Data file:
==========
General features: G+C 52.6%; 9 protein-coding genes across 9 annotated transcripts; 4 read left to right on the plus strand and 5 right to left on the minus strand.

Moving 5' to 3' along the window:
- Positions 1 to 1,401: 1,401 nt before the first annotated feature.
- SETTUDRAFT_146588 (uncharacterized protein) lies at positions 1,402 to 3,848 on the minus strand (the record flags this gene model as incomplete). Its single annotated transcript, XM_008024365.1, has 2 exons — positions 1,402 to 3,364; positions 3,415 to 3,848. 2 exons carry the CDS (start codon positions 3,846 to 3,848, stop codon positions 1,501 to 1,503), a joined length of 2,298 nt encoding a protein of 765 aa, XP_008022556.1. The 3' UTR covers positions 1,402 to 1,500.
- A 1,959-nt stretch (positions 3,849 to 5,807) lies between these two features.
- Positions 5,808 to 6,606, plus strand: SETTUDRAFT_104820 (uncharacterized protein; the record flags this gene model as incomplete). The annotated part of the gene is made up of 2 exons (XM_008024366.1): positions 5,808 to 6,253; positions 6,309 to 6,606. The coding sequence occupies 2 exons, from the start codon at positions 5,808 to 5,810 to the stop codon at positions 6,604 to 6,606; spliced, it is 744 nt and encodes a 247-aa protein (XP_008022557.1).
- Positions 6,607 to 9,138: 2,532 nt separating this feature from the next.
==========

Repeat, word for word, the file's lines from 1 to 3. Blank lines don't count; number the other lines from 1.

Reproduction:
General features: G+C 52.6%; 9 protein-coding genes across 9 annotated transcripts; 4 read left to right on the plus strand and 5 right to left on the minus strand.

Moving 5' to 3' along the window:
- Positions 1 to 1,401: 1,401 nt before the first annotated feature.